Jasmine Dent let her head fall back against the pillows and closed her eyes. Morphine coats the mind like fuzz on a peach, she thought sleepily, and smiled a little at her metaphor. For a while she floated between sleeping and waking, aware of faint sounds drifting in through the open window, aware of the sunlight flowing across the foot of her bed, but unable to rouse herself.
Her earliest memories were of heat and dust, and the unseasonable warmth of the April afternoon conjured up smells and sounds that danced in her mind like long-forgotten wraiths. Jasmine wondered if the long, slow hours of her childhood lay buried somewhere in the cells of her brain, waiting to explode upon her consciousness with that particular lucidity attributed to the memories of the dying.
She was born in India, in Mayapore, a child of the dissolution of the Raj. Her father, a minor civil servant, had sat out the war in an obscure office. In 1947, he had chosen to stay on in India, scraping a living from his ICS pension.
Of her mother she had little recollection. Five years after Jasmine's birth, she had borne Theo and passed away, making as little fuss in dying as she had in living. She left behind only a faint scent of English roses that mingled in Jasmine's mind with the click of closing shutters and the sound of insects singing.
A soft thump on the bed jerked Jasmine's mind back to consciousness. She lifted her hand and buried her fingers in Sidhi's plush coat, opening her eyes to gaze at her fingers, the knobby joints held together by fragile bridges of skin and muscle. The cat's body, a black splash against the red-orange of the coverlet, vibrated against her hip.
After a few moments Jasmine gave the cat's sleek head one last stroke and maneuvered herself into a sitting position on the edge of the bed, her fingers automatically checking the catheter in her chest. Installing a hospital bed in the sitting room had eliminated the claustrophobia she'd felt as she became confined for longer periods to the small bedroom. Surrounded by her things, with the large windows open to the garden and the afternoon sun, the shrinking of her world seemed more bearable.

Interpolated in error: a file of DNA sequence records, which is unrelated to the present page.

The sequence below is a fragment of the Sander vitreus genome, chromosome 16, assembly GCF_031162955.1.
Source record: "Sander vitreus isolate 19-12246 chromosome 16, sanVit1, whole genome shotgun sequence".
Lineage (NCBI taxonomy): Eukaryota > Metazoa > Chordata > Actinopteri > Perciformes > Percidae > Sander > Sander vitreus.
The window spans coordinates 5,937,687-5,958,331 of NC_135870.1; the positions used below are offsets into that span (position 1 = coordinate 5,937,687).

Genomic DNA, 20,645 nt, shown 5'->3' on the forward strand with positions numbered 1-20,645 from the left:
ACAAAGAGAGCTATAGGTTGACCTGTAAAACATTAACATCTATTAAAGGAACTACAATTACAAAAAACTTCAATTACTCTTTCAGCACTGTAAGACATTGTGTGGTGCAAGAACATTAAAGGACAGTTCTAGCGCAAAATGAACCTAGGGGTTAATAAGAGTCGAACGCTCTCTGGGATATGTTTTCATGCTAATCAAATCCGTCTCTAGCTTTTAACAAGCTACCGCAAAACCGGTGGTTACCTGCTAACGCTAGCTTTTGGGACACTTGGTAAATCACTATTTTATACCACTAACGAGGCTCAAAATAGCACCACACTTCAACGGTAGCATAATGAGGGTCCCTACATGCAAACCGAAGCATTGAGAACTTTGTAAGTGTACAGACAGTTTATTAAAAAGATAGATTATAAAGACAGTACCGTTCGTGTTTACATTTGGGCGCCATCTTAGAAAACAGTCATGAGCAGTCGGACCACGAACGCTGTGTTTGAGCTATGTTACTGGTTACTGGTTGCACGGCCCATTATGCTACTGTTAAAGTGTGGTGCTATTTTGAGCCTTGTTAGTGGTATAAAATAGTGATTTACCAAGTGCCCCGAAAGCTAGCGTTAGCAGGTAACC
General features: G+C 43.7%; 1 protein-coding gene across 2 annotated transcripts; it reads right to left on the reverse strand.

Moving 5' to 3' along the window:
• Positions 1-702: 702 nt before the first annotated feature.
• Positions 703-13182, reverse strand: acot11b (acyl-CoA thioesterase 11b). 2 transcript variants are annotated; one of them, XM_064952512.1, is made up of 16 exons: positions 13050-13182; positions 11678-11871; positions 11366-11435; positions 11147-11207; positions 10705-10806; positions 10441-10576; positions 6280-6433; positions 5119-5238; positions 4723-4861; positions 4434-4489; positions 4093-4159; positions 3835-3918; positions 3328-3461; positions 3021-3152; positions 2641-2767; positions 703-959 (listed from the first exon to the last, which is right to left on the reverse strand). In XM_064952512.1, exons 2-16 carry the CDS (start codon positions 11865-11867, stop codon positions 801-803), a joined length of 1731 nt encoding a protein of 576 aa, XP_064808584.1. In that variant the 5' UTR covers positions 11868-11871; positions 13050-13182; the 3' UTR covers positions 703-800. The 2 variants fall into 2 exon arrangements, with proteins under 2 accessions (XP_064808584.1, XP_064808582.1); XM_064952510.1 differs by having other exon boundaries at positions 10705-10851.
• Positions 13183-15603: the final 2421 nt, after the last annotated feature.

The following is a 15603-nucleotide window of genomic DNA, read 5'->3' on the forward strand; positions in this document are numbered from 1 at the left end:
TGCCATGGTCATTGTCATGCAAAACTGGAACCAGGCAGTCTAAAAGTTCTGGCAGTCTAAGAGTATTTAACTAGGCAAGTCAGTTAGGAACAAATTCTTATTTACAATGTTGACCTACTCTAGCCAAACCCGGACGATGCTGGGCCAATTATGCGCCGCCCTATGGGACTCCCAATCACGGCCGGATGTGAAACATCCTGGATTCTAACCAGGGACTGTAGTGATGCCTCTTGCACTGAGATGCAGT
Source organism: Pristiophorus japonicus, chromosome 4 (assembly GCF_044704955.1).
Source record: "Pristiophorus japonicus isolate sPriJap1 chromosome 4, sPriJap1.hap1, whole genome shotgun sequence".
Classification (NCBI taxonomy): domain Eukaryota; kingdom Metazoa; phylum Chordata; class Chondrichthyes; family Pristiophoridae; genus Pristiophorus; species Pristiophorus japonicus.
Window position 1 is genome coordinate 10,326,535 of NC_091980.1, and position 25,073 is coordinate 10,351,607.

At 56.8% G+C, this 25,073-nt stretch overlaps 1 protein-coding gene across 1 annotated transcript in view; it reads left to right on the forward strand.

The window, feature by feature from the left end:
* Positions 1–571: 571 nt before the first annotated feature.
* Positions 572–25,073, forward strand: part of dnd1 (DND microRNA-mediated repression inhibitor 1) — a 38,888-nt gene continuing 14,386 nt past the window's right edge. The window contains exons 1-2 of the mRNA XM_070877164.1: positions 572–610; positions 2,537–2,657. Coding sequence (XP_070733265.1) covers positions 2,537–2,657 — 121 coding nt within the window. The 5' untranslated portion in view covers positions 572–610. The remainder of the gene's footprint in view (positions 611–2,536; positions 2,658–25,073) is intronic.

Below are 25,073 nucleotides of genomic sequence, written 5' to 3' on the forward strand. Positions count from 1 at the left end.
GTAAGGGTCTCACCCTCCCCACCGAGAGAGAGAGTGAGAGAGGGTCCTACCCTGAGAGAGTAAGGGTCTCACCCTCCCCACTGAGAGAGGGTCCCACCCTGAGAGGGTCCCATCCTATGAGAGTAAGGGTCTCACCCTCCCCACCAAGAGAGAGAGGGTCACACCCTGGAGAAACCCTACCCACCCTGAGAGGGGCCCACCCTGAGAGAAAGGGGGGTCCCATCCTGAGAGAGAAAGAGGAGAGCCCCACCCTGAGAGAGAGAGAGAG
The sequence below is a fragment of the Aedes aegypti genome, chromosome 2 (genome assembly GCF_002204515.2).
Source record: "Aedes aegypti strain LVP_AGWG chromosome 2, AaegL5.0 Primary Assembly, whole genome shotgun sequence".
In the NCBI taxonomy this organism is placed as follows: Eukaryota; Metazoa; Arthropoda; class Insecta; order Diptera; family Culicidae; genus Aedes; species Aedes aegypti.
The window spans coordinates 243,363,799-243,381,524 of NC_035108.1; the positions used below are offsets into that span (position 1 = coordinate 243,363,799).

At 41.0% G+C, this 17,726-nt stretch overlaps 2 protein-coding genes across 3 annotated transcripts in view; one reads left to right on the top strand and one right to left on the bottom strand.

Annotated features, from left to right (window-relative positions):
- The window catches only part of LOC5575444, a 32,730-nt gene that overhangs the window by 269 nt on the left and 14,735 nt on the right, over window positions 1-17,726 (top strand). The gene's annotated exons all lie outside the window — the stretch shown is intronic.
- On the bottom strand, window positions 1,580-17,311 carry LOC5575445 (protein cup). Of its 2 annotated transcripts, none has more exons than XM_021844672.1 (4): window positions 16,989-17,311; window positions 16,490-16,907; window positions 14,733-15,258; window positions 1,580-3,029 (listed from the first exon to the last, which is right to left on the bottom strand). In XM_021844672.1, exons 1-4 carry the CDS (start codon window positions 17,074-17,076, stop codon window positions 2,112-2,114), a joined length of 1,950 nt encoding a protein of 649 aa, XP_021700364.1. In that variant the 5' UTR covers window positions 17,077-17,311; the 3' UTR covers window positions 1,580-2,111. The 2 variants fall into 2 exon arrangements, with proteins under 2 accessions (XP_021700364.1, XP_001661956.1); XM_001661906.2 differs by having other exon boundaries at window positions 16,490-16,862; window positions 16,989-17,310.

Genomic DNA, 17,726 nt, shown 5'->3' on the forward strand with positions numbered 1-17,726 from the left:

Tea first, then whatever she could manage of the dinner Meg left, and afterwards she could settle down for the evening with the telly. Plan in small increments, giving equal weight to each event -- that was the technique she had adopted for getting through the day.
She levered herself up from the bed and shuffled toward the kitchen, wrapping about her the brilliant colors of an Indian silk caftan. No drab British flannels for her -- only now the folds of the caftan hung on her like washing hung out on a line. Some accident of genetics had endowed her with an appearance more exotic than her English parentage warranted -- the dark hair and eyes and delicate frame had made her an object of derision with the English schoolgirls remaining in Calcutta -- but now, with the dark hair cropped short and the eyes enormous in her thin face, she looked elfin, and in spite of her illness, younger than her years.
She put the kettle on to boil and leaned against the kitchen windowsill, pushing the casement out and peering into the garden below.
She was not disappointed. The Major, clippers in hand, patrolled the postage-stamp garden in his uniform of baggy, gray cardigan and flannels, ready to pluck out any insubordinate sprig. He looked up and raised his clippers in salute. Jasmine mimed "Cup of tea?" When he nodded acceptance she returned to the hob and moved carefully through the ritual of making tea.
Jasmine carried the mugs out to the steps that led from her flat down to the garden. The Major had the basement flat and he considered the garden his territory. She and Duncan, in the flat above hers, were only privileged spectators. The planks of the top step grated against her bones as she eased into a sitting position.
The Major climbed the steps and sat beside her, accepting his cup with a grunt. "Lovely day," he said by way of thanks. "Like to think it would last." He sipped his tea, making a small swishing sound through his mustache. "You been keeping all right today?" He glanced at her for a second only, his attention drawn back to the rioting daffodils and tulips.
"Yes," Jasmine answered, smiling, for the Major was a man of few words under the best of circumstances. Those brief comments were his equivalent of a monologue, and his usual query was the only reference he ever made to her illness. They drank in silence, the tea warming them as much as the late afternoon sun soaking into their skins, until Jasmine spoke. "I don't think I've ever seen the garden look as lovely as it has this spring, Major. Is it just that I appreciate things more these days, or is it really more beautiful this year?"
"Hummff," he muttered into his cup, then cleared his throat for the difficult business of replying. "Could be. Weather's been bonny enough." He frowned and ran his fingers over the tips of his clippers, checking for rust. "Tulips're almost gone, though." The tulips wouldn't be allowed to linger past their prime. At the first fallen petal the Major would sever heads from stalks with a quick, merciful slash.
Jasmine's mouth twitched at the thought -- too bad there was no one to perform such a service for her. She herself had failed in the final determination, whether from cowardice or courage, she couldn't say. And Meg ...